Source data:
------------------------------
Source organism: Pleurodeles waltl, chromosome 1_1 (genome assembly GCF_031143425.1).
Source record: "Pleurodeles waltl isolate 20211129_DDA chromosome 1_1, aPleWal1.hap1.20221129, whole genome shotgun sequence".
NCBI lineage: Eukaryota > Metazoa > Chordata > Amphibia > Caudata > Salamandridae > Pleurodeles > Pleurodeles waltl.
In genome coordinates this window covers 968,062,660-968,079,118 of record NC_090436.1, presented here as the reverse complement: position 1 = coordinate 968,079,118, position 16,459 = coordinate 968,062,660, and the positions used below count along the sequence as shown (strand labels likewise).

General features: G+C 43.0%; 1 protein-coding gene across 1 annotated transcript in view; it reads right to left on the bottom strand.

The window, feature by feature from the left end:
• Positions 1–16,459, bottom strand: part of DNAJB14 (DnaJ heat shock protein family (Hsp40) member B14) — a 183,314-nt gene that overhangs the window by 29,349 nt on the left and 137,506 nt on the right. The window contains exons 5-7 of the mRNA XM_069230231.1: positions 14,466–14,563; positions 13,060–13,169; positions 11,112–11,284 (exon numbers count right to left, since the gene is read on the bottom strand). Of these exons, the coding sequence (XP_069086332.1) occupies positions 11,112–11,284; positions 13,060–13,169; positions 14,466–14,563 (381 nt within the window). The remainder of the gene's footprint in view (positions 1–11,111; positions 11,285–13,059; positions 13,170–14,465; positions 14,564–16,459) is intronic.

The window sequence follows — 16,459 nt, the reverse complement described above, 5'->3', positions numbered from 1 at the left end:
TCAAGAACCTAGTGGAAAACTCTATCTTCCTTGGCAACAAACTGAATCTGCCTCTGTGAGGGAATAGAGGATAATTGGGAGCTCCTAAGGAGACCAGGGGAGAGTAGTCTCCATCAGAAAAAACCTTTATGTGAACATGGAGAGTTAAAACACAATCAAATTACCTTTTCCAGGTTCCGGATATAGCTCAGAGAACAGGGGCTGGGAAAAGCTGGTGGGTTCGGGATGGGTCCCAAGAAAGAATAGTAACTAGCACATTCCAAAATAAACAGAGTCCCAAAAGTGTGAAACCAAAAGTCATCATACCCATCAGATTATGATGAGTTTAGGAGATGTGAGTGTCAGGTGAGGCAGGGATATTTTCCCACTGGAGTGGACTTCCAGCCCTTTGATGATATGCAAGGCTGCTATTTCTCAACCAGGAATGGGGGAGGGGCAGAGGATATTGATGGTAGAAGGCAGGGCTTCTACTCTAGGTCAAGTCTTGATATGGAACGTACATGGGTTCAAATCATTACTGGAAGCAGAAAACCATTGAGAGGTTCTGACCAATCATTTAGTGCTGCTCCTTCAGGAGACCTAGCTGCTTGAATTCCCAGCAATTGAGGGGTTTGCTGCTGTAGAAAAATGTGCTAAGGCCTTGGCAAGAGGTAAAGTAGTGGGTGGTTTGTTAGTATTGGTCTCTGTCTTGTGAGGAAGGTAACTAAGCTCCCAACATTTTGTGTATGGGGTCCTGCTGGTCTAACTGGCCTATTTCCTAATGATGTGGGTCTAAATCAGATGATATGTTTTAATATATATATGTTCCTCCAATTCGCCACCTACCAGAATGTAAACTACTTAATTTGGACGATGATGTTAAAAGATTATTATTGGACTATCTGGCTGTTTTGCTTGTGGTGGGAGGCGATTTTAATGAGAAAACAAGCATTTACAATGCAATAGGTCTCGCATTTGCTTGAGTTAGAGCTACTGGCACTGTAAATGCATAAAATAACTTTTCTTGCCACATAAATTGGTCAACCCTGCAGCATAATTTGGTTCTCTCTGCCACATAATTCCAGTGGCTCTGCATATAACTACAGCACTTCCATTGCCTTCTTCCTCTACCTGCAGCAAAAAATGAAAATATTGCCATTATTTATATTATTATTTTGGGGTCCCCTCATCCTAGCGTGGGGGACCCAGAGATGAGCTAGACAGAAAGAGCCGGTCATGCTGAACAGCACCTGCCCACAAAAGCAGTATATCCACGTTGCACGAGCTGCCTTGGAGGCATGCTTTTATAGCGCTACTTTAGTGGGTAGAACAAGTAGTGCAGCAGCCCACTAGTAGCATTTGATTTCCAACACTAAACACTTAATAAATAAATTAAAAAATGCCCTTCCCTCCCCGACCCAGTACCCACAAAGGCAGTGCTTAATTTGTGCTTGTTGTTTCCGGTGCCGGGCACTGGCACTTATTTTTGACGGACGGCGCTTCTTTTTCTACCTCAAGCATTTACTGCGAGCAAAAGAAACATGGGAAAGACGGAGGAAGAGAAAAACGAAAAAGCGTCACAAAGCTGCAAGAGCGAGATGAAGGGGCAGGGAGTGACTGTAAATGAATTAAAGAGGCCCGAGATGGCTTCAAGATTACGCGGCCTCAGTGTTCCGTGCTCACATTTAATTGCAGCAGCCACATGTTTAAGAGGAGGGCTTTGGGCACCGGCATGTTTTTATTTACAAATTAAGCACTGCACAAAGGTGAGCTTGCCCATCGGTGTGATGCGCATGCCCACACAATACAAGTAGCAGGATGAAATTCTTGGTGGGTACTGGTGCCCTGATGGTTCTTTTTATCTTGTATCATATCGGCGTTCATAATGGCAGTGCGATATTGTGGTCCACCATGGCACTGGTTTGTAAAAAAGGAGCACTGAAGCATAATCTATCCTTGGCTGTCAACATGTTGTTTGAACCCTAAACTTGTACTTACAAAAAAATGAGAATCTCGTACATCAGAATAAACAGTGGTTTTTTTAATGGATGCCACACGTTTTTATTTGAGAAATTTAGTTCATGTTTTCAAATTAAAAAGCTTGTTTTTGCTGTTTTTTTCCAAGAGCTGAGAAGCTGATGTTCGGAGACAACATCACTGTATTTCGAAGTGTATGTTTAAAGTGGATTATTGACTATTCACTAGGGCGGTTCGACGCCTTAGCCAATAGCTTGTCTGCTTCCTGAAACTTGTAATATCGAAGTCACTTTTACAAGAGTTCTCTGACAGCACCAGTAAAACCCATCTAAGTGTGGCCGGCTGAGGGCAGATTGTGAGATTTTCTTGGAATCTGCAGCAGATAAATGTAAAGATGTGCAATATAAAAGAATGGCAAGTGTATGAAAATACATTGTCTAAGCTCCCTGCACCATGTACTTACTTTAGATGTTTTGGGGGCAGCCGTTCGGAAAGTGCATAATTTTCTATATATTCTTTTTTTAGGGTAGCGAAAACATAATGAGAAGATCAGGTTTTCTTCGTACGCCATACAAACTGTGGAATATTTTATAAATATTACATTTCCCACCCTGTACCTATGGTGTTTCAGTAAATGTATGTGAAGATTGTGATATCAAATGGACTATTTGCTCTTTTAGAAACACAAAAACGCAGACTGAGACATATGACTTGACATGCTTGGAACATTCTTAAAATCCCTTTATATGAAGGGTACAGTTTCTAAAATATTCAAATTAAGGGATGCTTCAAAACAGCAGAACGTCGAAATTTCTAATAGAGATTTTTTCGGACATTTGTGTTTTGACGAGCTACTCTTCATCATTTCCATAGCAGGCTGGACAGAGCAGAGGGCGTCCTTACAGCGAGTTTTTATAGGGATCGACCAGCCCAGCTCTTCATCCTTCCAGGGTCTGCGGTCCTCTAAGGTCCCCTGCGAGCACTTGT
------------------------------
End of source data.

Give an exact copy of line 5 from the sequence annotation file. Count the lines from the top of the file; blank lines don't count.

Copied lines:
General features: G+C 43.0%; 1 protein-coding gene across 1 annotated transcript in view; it reads right to left on the bottom strand.